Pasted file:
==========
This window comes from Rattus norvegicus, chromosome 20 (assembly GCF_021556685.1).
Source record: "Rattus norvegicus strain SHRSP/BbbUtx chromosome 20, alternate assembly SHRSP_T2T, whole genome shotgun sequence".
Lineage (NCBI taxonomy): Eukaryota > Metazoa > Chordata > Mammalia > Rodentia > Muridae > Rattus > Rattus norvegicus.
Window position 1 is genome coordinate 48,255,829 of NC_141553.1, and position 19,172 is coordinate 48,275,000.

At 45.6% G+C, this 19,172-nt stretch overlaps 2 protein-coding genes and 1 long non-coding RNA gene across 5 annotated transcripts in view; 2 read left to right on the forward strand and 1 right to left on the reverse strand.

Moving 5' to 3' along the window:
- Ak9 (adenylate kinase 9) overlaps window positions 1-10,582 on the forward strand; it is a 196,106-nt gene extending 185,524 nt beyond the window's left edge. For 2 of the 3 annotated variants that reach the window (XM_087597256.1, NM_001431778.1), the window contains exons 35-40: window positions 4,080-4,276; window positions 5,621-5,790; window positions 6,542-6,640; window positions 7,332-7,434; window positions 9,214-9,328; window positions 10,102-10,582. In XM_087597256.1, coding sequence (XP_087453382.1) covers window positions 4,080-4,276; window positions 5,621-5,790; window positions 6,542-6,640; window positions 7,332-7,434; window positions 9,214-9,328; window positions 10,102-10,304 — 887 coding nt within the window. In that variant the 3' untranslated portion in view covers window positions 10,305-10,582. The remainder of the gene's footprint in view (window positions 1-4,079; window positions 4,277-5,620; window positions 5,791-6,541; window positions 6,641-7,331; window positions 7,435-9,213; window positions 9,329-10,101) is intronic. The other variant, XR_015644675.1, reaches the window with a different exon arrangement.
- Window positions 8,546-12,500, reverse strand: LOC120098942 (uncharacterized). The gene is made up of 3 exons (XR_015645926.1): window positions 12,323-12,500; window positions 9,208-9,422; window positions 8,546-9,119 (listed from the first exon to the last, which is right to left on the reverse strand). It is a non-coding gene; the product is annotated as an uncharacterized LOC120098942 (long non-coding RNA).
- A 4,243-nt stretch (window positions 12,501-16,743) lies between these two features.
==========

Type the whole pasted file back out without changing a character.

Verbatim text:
This window comes from Rattus norvegicus, chromosome 20 (assembly GCF_021556685.1).
Source record: "Rattus norvegicus strain SHRSP/BbbUtx chromosome 20, alternate assembly SHRSP_T2T, whole genome shotgun sequence".
Lineage (NCBI taxonomy): Eukaryota > Metazoa > Chordata > Mammalia > Rodentia > Muridae > Rattus > Rattus norvegicus.
Window position 1 is genome coordinate 48,255,829 of NC_141553.1, and position 19,172 is coordinate 48,275,000.

At 45.6% G+C, this 19,172-nt stretch overlaps 2 protein-coding genes and 1 long non-coding RNA gene across 5 annotated transcripts in view; 2 read left to right on the forward strand and 1 right to left on the reverse strand.

Moving 5' to 3' along the window:
- Ak9 (adenylate kinase 9) overlaps window positions 1-10,582 on the forward strand; it is a 196,106-nt gene extending 185,524 nt beyond the window's left edge. For 2 of the 3 annotated variants that reach the window (XM_087597256.1, NM_001431778.1), the window contains exons 35-40: window positions 4,080-4,276; window positions 5,621-5,790; window positions 6,542-6,640; window positions 7,332-7,434; window positions 9,214-9,328; window positions 10,102-10,582. In XM_087597256.1, coding sequence (XP_087453382.1) covers window positions 4,080-4,276; window positions 5,621-5,790; window positions 6,542-6,640; window positions 7,332-7,434; window positions 9,214-9,328; window positions 10,102-10,304 — 887 coding nt within the window. In that variant the 3' untranslated portion in view covers window positions 10,305-10,582. The remainder of the gene's footprint in view (window positions 1-4,079; window positions 4,277-5,620; window positions 5,791-6,541; window positions 6,641-7,331; window positions 7,435-9,213; window positions 9,329-10,101) is intronic. The other variant, XR_015644675.1, reaches the window with a different exon arrangement.
- Window positions 8,546-12,500, reverse strand: LOC120098942 (uncharacterized). The gene is made up of 3 exons (XR_015645926.1): window positions 12,323-12,500; window positions 9,208-9,422; window positions 8,546-9,119 (listed from the first exon to the last, which is right to left on the reverse strand). It is a non-coding gene; the product is annotated as an uncharacterized LOC120098942 (long non-coding RNA).
- A 4,243-nt stretch (window positions 12,501-16,743) lies between these two features.